Baserunning is another area where Betts has a slight advantage. He’s tied for second in the AL with 11 steals in 13 attempts this season. That total is boosted by Thursday’s three-steal performance against Baltimore’s Kevin Gausman, who seemed oblivious to every runner on base. But hey, all steals count the same.
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Trout has converted all eight of his steal attempts. He’s a bit behind in total but his perfect percentage is a feather in his cap.
Baserunning is about more than stolen bases. Advancing from first to third on a base hit, tagging up on a fly ball, and avoiding double plays are among the factors that count toward Baserunning Runs (Rbr). Betts has produced 2 Rbr this season while Trout is at 1 Rbr.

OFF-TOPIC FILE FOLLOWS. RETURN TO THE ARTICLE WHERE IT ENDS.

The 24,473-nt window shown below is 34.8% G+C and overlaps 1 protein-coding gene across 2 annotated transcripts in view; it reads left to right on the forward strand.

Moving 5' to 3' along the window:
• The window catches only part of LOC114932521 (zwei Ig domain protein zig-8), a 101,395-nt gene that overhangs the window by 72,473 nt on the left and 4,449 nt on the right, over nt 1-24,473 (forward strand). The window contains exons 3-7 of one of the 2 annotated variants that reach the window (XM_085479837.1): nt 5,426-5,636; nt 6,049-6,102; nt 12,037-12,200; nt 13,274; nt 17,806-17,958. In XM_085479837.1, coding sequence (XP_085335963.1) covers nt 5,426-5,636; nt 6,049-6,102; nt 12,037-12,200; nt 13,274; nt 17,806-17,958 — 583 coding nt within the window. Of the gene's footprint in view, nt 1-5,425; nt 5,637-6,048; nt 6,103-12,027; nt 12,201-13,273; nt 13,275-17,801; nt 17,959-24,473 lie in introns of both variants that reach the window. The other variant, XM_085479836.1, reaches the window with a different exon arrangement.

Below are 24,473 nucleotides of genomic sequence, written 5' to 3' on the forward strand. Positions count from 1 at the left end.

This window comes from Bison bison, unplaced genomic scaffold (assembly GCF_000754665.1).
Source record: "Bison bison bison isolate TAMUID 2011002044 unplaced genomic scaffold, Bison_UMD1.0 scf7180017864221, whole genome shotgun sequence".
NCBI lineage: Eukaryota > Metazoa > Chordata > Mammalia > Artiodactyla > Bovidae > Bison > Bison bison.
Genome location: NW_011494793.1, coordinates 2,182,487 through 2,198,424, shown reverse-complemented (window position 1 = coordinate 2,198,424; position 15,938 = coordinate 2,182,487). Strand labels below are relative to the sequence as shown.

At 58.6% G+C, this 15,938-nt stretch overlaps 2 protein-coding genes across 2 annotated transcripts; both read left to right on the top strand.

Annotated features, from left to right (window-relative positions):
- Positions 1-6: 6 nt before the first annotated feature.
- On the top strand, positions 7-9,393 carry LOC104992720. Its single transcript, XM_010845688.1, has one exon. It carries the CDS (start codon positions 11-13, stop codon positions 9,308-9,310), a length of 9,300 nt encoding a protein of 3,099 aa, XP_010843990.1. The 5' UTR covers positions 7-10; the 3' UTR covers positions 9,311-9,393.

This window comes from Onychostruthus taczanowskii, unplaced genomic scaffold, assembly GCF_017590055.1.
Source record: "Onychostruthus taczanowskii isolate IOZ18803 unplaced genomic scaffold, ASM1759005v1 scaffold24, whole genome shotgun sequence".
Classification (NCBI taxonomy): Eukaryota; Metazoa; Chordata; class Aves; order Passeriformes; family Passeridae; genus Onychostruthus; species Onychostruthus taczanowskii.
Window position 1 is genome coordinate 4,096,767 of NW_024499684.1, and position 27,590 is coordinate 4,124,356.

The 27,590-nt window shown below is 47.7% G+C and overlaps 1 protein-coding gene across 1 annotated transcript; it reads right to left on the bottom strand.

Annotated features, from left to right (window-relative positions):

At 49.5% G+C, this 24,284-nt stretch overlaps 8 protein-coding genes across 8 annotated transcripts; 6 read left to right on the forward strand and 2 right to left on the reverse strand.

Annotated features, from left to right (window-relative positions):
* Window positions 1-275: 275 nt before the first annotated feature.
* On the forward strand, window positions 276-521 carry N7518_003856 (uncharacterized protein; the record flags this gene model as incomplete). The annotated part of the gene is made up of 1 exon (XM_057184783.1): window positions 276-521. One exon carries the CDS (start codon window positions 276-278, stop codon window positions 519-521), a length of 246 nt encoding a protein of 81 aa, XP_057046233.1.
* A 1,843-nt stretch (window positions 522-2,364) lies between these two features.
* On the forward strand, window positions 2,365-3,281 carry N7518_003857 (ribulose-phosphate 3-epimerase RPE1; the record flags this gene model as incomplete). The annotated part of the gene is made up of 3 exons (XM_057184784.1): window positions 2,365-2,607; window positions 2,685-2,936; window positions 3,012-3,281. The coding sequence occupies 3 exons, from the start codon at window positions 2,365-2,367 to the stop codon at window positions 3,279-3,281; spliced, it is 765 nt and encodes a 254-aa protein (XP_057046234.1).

Trout takes an extra base at a higher rate with a 46 XBT% that is slightly higher than Mookie’s 44 XBT%. Trout has also made one fewer out on the bases than Betts has this year. It’s not much of a difference yet still an advantage for the Angels star.
FanGraphs has their own way of measuring baserunning with a stat called BsR. Betts is tied for 8th in the AL with 2.0 BsR while Trout is 13th with 1.6 BsR.
As far as both sites are concerned, both are elite baserunners but Betts has been a little bit better.